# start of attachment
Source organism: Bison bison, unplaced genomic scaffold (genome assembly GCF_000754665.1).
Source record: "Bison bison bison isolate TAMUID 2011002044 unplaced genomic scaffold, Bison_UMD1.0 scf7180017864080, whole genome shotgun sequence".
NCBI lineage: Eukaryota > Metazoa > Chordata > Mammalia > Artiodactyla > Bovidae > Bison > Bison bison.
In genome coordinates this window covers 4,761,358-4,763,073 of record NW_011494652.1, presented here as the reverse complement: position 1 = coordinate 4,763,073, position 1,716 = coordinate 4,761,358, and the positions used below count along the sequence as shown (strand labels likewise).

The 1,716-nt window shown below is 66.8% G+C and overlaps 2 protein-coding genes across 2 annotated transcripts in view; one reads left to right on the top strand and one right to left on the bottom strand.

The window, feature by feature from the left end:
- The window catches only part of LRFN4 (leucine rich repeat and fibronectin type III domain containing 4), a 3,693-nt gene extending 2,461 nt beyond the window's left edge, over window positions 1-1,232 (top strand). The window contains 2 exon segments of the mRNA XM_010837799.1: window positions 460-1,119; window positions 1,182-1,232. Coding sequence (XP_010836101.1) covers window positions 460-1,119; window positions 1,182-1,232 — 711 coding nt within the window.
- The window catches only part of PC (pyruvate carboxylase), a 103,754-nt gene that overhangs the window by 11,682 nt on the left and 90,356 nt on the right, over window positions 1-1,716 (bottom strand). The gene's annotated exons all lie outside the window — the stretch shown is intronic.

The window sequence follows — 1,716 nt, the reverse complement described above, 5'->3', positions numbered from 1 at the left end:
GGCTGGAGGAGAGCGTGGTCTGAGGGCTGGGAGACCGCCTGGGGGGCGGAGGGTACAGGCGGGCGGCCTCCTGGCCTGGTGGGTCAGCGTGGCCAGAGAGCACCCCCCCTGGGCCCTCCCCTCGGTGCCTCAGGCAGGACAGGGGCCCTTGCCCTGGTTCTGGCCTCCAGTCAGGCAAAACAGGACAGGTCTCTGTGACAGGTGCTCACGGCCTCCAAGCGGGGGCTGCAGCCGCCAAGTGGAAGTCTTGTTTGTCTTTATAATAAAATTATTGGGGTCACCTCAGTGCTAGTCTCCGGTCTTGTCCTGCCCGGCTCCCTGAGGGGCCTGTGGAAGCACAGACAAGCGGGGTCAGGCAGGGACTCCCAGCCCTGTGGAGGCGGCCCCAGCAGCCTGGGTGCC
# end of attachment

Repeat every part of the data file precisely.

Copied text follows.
Source organism: Bison bison, unplaced genomic scaffold (genome assembly GCF_000754665.1).
Source record: "Bison bison bison isolate TAMUID 2011002044 unplaced genomic scaffold, Bison_UMD1.0 scf7180017864080, whole genome shotgun sequence".
NCBI lineage: Eukaryota > Metazoa > Chordata > Mammalia > Artiodactyla > Bovidae > Bison > Bison bison.
In genome coordinates this window covers 4,761,358-4,763,073 of record NW_011494652.1, presented here as the reverse complement: position 1 = coordinate 4,763,073, position 1,716 = coordinate 4,761,358, and the positions used below count along the sequence as shown (strand labels likewise).

The 1,716-nt window shown below is 66.8% G+C and overlaps 2 protein-coding genes across 2 annotated transcripts in view; one reads left to right on the top strand and one right to left on the bottom strand.

The window, feature by feature from the left end:
- The window catches only part of LRFN4 (leucine rich repeat and fibronectin type III domain containing 4), a 3,693-nt gene extending 2,461 nt beyond the window's left edge, over window positions 1-1,232 (top strand). The window contains 2 exon segments of the mRNA XM_010837799.1: window positions 460-1,119; window positions 1,182-1,232. Coding sequence (XP_010836101.1) covers window positions 460-1,119; window positions 1,182-1,232 — 711 coding nt within the window.
- The window catches only part of PC (pyruvate carboxylase), a 103,754-nt gene that overhangs the window by 11,682 nt on the left and 90,356 nt on the right, over window positions 1-1,716 (bottom strand). The gene's annotated exons all lie outside the window — the stretch shown is intronic.

The window sequence follows — 1,716 nt, the reverse complement described above, 5'->3', positions numbered from 1 at the left end:
GGCTGGAGGAGAGCGTGGTCTGAGGGCTGGGAGACCGCCTGGGGGGCGGAGGGTACAGGCGGGCGGCCTCCTGGCCTGGTGGGTCAGCGTGGCCAGAGAGCACCCCCCCTGGGCCCTCCCCTCGGTGCCTCAGGCAGGACAGGGGCCCTTGCCCTGGTTCTGGCCTCCAGTCAGGCAAAACAGGACAGGTCTCTGTGACAGGTGCTCACGGCCTCCAAGCGGGGGCTGCAGCCGCCAAGTGGAAGTCTTGTTTGTCTTTATAATAAAATTATTGGGGTCACCTCAGTGCTAGTCTCCGGTCTTGTCCTGCCCGGCTCCCTGAGGGGCCTGTGGAAGCACAGACAAGCGGGGTCAGGCAGGGACTCCCAGCCCTGTGGAGGCGGCCCCAGCAGCCTGGGTGCC